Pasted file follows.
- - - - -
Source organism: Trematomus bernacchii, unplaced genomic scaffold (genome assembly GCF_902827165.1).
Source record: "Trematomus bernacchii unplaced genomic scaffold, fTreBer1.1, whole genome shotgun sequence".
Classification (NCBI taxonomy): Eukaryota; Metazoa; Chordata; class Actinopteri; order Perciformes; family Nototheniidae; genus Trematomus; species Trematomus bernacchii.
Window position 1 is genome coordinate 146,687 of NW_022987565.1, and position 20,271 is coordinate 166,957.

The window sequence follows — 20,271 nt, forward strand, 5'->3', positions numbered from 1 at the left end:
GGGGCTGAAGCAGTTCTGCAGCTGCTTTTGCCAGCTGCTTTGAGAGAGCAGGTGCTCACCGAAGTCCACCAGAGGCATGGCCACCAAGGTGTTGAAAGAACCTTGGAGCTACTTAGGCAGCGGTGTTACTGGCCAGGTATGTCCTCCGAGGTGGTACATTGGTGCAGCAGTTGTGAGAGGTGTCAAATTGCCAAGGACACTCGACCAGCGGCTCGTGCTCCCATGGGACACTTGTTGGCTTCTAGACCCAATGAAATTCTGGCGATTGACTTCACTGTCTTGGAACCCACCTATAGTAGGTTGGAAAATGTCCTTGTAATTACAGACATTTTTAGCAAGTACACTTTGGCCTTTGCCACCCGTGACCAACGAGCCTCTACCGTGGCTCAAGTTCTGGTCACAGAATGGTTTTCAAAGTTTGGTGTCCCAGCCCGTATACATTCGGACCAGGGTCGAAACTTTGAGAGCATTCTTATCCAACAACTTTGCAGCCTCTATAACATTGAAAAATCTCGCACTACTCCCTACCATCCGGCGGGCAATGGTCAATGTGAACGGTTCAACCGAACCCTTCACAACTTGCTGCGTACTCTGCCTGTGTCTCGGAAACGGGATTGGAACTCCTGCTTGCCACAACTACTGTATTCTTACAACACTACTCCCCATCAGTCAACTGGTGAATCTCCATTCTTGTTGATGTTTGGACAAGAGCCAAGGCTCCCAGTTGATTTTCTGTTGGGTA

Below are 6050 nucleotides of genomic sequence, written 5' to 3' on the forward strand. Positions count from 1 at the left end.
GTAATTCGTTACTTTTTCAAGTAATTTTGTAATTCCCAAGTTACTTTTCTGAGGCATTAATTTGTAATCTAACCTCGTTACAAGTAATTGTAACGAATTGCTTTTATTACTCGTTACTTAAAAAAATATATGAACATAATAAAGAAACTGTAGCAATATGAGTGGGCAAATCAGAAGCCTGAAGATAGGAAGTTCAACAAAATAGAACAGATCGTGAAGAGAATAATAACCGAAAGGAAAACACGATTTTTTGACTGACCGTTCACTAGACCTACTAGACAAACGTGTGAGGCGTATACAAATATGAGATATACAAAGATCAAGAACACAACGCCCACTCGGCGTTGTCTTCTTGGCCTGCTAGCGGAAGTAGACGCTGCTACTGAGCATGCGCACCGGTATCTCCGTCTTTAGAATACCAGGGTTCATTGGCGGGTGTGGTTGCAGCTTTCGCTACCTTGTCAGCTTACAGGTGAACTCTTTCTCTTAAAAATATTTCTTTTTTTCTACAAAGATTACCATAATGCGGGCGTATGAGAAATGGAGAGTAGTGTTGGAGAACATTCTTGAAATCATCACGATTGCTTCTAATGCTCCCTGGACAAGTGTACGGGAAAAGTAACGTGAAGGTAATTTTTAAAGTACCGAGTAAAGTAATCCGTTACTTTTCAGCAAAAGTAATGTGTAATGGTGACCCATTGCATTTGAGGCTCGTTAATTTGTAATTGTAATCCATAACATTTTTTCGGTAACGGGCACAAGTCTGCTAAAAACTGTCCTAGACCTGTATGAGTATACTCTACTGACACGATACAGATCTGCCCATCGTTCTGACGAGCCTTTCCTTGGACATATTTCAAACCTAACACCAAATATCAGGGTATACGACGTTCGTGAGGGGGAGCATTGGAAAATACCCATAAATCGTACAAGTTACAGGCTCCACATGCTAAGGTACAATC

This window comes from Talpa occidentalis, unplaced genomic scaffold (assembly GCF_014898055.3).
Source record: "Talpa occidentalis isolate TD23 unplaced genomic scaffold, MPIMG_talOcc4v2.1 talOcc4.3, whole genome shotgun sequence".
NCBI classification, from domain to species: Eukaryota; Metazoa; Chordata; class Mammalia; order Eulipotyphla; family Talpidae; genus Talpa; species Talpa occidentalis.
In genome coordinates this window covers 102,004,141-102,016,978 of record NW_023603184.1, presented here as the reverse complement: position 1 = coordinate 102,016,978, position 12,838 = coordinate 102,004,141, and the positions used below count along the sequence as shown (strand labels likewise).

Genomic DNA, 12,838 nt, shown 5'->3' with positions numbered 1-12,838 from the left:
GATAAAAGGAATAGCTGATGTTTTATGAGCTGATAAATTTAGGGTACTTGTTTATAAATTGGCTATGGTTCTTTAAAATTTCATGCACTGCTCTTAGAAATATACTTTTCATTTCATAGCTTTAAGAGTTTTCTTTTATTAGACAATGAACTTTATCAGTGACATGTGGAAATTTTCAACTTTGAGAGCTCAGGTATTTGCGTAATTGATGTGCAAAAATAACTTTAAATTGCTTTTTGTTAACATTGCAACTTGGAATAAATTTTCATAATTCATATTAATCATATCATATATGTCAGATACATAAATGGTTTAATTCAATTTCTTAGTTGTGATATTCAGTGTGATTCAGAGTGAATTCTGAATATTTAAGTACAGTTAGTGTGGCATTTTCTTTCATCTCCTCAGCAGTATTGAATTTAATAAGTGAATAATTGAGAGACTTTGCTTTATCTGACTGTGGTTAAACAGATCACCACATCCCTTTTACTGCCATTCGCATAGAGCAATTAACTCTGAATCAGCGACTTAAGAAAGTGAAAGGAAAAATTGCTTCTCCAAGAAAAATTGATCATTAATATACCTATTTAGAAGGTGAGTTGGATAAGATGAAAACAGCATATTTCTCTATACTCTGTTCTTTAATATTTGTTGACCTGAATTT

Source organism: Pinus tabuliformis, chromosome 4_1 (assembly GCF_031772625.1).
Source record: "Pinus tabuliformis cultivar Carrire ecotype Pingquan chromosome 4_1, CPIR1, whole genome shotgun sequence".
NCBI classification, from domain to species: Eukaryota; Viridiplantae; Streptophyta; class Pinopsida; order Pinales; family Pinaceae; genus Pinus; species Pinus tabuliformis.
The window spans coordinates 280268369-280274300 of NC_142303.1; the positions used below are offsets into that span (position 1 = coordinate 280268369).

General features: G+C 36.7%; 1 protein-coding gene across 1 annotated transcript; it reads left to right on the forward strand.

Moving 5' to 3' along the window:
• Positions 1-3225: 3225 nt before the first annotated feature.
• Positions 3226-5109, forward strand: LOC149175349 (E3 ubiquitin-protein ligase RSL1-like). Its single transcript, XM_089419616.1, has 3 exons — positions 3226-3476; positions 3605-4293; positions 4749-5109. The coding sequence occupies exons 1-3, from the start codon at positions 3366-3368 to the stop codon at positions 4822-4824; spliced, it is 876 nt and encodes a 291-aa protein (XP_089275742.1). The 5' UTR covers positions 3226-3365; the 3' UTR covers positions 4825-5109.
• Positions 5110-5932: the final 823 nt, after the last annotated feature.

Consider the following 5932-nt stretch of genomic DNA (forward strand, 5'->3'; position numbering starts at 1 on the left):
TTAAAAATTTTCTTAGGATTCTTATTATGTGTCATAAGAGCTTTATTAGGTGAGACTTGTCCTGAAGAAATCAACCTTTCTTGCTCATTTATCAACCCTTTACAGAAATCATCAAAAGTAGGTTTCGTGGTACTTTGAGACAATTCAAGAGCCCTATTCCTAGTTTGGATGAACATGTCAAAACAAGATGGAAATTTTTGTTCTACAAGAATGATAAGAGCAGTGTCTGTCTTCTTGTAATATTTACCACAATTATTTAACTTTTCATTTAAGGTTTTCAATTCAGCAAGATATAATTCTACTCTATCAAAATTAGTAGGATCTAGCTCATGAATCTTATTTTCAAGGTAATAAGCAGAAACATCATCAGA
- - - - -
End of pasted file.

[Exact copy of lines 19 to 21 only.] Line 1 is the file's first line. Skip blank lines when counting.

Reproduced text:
General features: G+C 36.7%; 1 protein-coding gene across 1 annotated transcript; it reads left to right on the forward strand.

Moving 5' to 3' along the window:
• Positions 1-3225: 3225 nt before the first annotated feature.